Anybody looking for a way to watch Saturday's Mayweather-Pacquiao fight that didn’t involve spending big bucks had to go no further than Twitter, which was filled with dozens of illegal streams of the $300 million fight hosted on Periscope. The use was so widespread that Twitter CEO Dick Costolo was crowing about it.
And the winner is... @periscopeco
â€” dick costolo (@dickc) May 3, 2015
Though he was referring to the access that Periscope offered users before and after the fight, Costolo’s tweet was probably a bad idea: Twitter is already in HBO’s doghouse because it has become a clearinghouse for links to illegal streams of the broadcaster’s content.
But suing people is timely, expensive and difficult. Is it worth it for HBO? Neither HBO nor Top Rank, which held the broadcast and pay-per-view rights to the fight, respectively, returned requests for comment. But a number of lawyers contacted by International Business Times expressed skepticism. “I doubt HBO is going to do this,”said Eric Rayman, an attorney at Miller Korzenik Sommers Rayman, who has practiced in intellectual property in New York for 30 years. “The cost and the bad publicity is something it has to weigh.”
Fixing For A Fight
As digital technology has made it easier for users to livestream digital content, the war between rights holders and people illegally accessing that content has intensified. Last year, Zuffa, the company that owns the mixed martial arts promotion company UFC (Ultimate Fighting Championship), got an illegal streaming service taken down, then went a step further when it announced it was going to sue all of the site’s individual users as well.
While it’s unlikely HBO would go after the people watching the streams, legal action against the Periscope users hosting them would be consistent with some other moves it has made. Last week, the broadcaster sued a pair of sites that claimed they would offer streams of the site days before the fight was scheduled to take place.
Because of the Digital Millennium Copyright Act’s “safe harbor” provision, suing Twitter itself is pretty much out of the question. The safe harbor provision holds that services like Twitter can’t be held responsible for inspecting every piece of content that comes through its pipes. If a rights holder like HBO serves Twitter with a takedown notice, Twitter must comply with that request promptly; Twitter received more than 60 takedown requests, a report in Advertising Age said. But for an event like a boxing match, which airs only once and could be over in a matter of minutes, takedown notices offer poor cover against infringement.
Identifying the users who streamed the fight and going after them individually has its own challenges. Not everybody provides comprehensive identifying information on their Twitter accounts, and while Top Rank or HBO could hack through the layers of protection that digital media typically provides -- “They can make motions to compel them to give up a user’s identity,” said Craig Delsack, a media and intellectual property attorney based in New York City -- doing so takes time, especially if the Periscope account users are careful. To get a user’s email address from Twitter, it must serve Twitter with a subpoena. If that subpoena yields an equally cryptic Gmail address, the next step is a subpoena of Google, and so on.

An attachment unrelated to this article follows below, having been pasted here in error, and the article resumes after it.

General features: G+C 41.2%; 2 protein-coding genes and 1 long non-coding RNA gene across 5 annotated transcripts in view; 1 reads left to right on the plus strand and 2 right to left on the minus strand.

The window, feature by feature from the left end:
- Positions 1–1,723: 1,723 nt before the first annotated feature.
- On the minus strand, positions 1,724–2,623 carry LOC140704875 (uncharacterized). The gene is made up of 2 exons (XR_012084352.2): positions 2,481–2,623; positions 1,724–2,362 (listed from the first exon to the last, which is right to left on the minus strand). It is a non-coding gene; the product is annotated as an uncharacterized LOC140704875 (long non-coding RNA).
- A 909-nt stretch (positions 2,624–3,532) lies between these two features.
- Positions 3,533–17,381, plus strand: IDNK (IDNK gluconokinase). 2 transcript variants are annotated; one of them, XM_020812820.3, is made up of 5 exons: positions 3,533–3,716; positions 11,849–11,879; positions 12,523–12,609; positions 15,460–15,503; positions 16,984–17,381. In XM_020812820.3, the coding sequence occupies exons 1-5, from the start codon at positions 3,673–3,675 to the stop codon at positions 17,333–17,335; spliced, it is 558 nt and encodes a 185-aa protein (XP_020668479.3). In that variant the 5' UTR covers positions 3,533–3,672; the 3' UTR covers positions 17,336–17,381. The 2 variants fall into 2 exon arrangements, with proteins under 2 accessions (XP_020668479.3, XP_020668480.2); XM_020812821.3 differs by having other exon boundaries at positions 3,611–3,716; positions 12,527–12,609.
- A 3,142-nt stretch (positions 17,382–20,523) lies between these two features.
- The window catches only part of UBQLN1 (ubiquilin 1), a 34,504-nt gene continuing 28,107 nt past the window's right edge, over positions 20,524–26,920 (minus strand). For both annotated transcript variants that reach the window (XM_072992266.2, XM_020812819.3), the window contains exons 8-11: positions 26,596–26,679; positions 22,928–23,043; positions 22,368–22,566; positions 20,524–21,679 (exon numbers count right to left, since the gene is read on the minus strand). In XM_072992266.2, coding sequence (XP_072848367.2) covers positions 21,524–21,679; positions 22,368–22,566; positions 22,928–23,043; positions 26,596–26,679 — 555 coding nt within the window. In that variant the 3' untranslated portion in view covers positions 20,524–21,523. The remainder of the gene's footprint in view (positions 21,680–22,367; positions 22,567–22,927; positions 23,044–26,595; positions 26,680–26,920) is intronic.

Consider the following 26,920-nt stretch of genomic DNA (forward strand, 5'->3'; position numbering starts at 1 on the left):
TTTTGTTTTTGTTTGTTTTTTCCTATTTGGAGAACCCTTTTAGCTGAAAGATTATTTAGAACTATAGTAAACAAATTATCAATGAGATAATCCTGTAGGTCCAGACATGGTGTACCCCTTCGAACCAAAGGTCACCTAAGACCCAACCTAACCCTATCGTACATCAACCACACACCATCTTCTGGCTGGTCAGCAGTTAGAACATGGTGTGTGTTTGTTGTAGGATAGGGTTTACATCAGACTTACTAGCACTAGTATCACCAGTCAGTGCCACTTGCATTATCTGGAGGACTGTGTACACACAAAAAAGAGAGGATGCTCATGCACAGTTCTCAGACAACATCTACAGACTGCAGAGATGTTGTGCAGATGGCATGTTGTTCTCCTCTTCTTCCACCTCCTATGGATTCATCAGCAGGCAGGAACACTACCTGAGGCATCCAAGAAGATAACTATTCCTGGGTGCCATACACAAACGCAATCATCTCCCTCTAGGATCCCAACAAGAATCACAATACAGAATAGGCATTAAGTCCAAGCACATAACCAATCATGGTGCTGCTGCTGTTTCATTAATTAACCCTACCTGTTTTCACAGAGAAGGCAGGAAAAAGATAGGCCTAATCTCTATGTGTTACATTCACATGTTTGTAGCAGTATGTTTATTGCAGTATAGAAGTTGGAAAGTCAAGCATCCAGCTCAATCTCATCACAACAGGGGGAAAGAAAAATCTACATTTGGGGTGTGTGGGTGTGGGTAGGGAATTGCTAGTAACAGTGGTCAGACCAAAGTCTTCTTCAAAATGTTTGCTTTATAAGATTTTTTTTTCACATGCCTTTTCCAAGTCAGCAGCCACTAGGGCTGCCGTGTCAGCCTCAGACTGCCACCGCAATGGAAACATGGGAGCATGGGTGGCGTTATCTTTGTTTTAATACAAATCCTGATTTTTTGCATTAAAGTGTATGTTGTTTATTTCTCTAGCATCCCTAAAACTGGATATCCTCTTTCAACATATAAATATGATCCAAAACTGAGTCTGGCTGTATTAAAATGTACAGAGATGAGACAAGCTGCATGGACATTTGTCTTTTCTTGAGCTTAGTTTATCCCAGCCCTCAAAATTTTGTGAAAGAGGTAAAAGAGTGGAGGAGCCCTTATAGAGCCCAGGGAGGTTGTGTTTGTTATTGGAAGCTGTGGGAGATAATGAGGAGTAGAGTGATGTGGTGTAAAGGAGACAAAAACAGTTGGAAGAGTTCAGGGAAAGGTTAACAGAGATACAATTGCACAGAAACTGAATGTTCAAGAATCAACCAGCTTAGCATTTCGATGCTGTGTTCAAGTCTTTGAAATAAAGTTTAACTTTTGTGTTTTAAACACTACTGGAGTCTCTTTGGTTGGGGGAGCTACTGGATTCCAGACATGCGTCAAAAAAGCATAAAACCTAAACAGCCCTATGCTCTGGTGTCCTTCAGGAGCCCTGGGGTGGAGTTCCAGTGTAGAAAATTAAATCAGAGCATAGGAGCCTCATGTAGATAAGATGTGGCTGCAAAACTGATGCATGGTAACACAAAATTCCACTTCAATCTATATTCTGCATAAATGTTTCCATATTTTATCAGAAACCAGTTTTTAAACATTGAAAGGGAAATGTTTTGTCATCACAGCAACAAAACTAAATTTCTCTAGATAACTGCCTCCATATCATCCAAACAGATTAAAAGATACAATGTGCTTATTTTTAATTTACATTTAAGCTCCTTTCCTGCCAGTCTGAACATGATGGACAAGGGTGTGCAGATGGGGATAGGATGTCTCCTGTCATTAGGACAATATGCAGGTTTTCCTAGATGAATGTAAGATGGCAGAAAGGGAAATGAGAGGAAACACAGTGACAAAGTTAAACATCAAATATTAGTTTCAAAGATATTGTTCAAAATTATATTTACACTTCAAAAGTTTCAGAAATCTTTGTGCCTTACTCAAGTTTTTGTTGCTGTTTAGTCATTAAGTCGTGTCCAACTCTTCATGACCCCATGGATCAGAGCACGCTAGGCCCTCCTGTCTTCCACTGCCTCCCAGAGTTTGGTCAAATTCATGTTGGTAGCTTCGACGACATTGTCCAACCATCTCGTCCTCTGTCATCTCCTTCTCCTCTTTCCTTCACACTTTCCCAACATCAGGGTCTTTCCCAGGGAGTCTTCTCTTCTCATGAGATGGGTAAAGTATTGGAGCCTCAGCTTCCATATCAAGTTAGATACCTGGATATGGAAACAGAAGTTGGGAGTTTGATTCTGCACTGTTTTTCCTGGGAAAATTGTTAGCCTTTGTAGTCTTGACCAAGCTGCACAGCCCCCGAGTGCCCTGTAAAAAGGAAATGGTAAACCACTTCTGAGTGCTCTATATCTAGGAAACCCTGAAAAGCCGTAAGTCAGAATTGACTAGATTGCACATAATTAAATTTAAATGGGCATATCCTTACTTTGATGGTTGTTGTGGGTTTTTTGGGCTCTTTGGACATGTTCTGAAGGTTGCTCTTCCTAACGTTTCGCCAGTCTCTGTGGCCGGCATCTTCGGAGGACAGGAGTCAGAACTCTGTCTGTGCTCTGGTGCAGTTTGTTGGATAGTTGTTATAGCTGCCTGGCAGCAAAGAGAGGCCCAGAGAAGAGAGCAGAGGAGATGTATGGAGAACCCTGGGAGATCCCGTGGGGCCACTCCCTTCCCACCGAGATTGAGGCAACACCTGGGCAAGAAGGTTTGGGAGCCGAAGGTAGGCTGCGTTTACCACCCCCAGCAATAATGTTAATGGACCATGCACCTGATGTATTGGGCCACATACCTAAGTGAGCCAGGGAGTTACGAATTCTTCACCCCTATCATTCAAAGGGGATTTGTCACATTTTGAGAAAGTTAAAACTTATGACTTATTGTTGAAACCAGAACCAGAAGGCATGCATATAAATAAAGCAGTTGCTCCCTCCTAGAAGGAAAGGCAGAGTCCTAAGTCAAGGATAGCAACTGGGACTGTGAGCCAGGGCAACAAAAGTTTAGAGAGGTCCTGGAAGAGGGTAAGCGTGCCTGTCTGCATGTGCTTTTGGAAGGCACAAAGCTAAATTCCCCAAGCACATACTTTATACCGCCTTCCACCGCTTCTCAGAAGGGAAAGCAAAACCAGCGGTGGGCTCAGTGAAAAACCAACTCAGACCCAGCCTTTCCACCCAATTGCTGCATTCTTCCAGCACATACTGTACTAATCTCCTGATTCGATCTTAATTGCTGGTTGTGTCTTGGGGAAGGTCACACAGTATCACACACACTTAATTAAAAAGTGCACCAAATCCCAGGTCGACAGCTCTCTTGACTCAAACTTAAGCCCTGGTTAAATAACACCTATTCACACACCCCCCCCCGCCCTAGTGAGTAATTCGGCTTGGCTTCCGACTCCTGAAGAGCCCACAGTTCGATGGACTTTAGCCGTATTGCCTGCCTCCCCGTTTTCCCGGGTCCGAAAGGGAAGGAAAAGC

If the rightsholders took all those necessary steps, they could pursue two different kinds of damages: actual, or statutory. Actual damages are exactly what they sound like -- a dollar-for-dollar reimbursement of the money lost because of the infringement. A Periscope user who hosted a stream that 1,000 people saw, for example, could be on the hook for nearly $100,000, or 1,000 times the $99 pay-per-view fee.
Statutory damages are a bit more complicated, and they are determined by a jury, which must consider a whole host of factors, including whether or not the infringement was willful and the extent to which the damages awarded will deter future people from trying the same thing.
In cases where someone seeks statutory damages, the penalty can be very steep: up to $150,000 per copyright violation. But Matt Oppenheim, a partner at Oppenheim + Zebrak, thinks that, even in the case of users who streamed the entire fight with the intent of deliberately circumventing HBO’s exclusive rights, any penalty would be low. “It's unlikely that a jury would believe that Floyd Mayweather and Manny Pacquiao really are sympathetic figures in need of more revenue,” Oppenheim said.